Week 5: Visiting Old Friends!

Hello everyone!

I have officially crossed the half-way point for my time in Paris! As I begin week 5 out of 8, I have been trying to make an effort to actively reflect on the positives and negatives of my experience thus far in order to best understand what to continue and what to change in my remaining time in France. This past week was relatively calm, and the weather has been absolutely wonderful, making me truly appreciate the amount of casual beauty that just seems to radiate around Paris. I discovered a gigantic statue of a foot near my apartment, went walking in some of the biggest parks in Paris, and tried just about every single sandwich that my local boulangerie has to offer.

This weekend however, I had a wonderful opportunity to go and visit the family that I stayed with last summer out in the north-west suburbs of Paris. Not only was it wonderful to visit the friends that I made last summer, but it was also a unique chance to have unbiased feedback on my French competency from those who witnessed me first at my lowest levels of confidence and knowledge, as compared to now with my highest. One of the hardest things about learning a language is staying motivated, and I find that a perfect way to keep that motivation up is to do occasional check-ins on your progress through the eyes of a native speaker. It simultaneously affords you further drive to keep improving, but also helps you receive important feedback about what you still have to improve on.

At my internship, I have been steadily translating, and I am currently down to less than 10 documents left that need to be rewritten in English. I can confirm that translation is much harder than it sounds, and I have learned a lot about myself in just a few short weeks. For one, it has helped me tremendously with soft skills such as active listening. I frequently come across words or phrases that I know how to translate literally, but hold a different meaning in specific contexts related to the work of my NGO. As opposed to asking my supervisor over and over what a word means in a specific scenario, I have been practicing my active listening in team and larger group meetings to better understand the subject matter with which I am working. If a phrase pops up in a meeting, I write it down in my notebook, and try to note down both the context in which it is being used, as well as the new connotation that it is taking.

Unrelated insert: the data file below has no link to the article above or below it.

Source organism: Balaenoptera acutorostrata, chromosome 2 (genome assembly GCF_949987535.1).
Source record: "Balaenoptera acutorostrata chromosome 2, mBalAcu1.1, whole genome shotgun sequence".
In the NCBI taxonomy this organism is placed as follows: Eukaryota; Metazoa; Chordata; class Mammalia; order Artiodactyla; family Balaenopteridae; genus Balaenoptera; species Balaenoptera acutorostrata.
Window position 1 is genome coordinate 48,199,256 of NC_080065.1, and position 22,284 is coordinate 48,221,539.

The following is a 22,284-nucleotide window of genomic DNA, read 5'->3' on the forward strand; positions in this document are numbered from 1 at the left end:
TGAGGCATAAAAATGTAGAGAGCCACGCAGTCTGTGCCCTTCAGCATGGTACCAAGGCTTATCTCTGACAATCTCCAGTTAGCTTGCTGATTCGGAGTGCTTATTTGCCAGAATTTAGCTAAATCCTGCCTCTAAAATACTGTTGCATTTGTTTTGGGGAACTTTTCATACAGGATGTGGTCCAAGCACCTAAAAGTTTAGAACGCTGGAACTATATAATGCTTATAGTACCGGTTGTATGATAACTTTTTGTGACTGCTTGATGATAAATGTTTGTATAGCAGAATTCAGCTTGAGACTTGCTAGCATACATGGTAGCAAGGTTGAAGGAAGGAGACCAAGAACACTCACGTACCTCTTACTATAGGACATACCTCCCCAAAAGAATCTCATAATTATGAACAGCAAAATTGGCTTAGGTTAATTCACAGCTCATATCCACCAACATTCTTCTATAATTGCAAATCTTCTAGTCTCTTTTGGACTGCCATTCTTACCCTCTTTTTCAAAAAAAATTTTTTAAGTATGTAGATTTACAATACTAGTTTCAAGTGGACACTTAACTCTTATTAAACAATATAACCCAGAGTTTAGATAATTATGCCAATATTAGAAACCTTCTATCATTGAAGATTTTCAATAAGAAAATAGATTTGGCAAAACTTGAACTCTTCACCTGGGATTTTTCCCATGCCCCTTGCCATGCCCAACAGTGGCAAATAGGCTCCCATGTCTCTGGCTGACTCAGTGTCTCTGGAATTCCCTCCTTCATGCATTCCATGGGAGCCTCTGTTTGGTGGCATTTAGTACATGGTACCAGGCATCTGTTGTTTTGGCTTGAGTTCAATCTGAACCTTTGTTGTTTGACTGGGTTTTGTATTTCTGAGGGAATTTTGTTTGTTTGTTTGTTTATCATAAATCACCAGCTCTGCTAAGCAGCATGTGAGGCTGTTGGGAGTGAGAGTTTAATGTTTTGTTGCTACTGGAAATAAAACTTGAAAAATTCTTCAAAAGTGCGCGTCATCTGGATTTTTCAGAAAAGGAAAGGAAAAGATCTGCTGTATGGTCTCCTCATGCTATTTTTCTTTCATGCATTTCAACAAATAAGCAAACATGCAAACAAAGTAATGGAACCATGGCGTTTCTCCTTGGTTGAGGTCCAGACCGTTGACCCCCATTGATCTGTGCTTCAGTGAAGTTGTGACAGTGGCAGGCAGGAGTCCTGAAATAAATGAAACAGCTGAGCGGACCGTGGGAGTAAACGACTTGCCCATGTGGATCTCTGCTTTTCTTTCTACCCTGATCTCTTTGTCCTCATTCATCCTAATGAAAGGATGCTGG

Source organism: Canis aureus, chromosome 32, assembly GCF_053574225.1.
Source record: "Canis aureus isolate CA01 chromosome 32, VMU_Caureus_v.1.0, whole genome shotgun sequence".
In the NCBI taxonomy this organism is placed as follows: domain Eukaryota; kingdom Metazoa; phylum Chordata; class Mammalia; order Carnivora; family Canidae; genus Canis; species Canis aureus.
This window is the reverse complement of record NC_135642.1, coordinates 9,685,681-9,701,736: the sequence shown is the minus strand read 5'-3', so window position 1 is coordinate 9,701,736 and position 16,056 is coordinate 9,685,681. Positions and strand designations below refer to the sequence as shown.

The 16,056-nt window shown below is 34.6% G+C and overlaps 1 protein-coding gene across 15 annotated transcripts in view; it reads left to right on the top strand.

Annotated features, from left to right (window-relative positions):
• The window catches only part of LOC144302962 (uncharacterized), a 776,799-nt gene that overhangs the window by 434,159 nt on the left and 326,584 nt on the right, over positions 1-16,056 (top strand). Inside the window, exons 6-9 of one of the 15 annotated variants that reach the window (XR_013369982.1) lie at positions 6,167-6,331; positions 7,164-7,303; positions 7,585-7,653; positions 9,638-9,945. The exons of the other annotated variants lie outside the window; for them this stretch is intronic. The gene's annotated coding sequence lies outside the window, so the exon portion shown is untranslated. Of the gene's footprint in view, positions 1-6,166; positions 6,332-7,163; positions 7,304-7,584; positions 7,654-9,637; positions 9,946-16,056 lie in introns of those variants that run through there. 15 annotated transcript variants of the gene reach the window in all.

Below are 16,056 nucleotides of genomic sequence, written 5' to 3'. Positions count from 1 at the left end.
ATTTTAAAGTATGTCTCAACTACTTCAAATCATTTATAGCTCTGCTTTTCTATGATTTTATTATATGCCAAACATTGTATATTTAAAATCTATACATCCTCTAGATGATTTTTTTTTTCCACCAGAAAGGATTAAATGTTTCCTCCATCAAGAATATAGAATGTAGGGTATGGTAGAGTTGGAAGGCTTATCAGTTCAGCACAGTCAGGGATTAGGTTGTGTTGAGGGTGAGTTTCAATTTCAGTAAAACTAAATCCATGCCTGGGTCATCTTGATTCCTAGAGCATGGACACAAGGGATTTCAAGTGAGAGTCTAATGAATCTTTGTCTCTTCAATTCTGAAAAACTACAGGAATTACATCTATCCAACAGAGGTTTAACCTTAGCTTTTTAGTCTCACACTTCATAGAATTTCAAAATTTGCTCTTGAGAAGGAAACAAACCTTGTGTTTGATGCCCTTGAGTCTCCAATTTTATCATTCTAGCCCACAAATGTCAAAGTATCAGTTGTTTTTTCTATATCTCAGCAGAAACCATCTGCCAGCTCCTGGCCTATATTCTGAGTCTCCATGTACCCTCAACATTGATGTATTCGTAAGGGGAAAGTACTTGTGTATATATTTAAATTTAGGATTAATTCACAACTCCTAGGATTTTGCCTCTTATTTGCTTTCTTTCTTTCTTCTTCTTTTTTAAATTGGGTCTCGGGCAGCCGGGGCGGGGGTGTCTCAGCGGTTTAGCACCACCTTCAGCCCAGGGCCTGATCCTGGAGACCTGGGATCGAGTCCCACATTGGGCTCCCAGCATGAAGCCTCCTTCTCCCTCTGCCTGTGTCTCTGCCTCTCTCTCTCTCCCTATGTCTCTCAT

In terms of hard skills, as I mostly work within my comfort zone of Microsoft office, I can’t say I have learned a ton of new things through my translation. However, I am learning about the hard skill of person and task management that is so crucial to running a successful enterprise. Through BSF’s coworking platforms such as Slack and Microsoft Teams, I get to see in real time the tasks that are given to my coworkers, and the styles of management that help guide those employees to their end goals. While I have not yet had the opportunity to use those hard management skills myself as of yet, I am hoping to ask to potentially shadow one of the larger team managers at the end of my internship after I finish translating.

Finally, while I am definitely a part of many cross-cultural interactions, it would be unfair for me to claim that I am solely responsible for navigating these discussions. What I have found so far is that the majority of cultural comparison, and by extension cross-cultural interactions happen when I am a part of a larger conversation during my lunch break with my coworkers. These discussions are normally heated, and participating takes not only a mastery of French, but also a large amount confidence to put your opinion in front of a larger foreign audience. As such, much of my contributions to these conversations have just been to compare the topic to its application in France to its application in the United States. I would argue that it is less of a global competency that has helped me achieve this, but more so that I am the only one at the literal and figurative table from a different country with vastly different experiences to share.

In conclusion, week 4 has been great, and I am very much looking forward to week 5!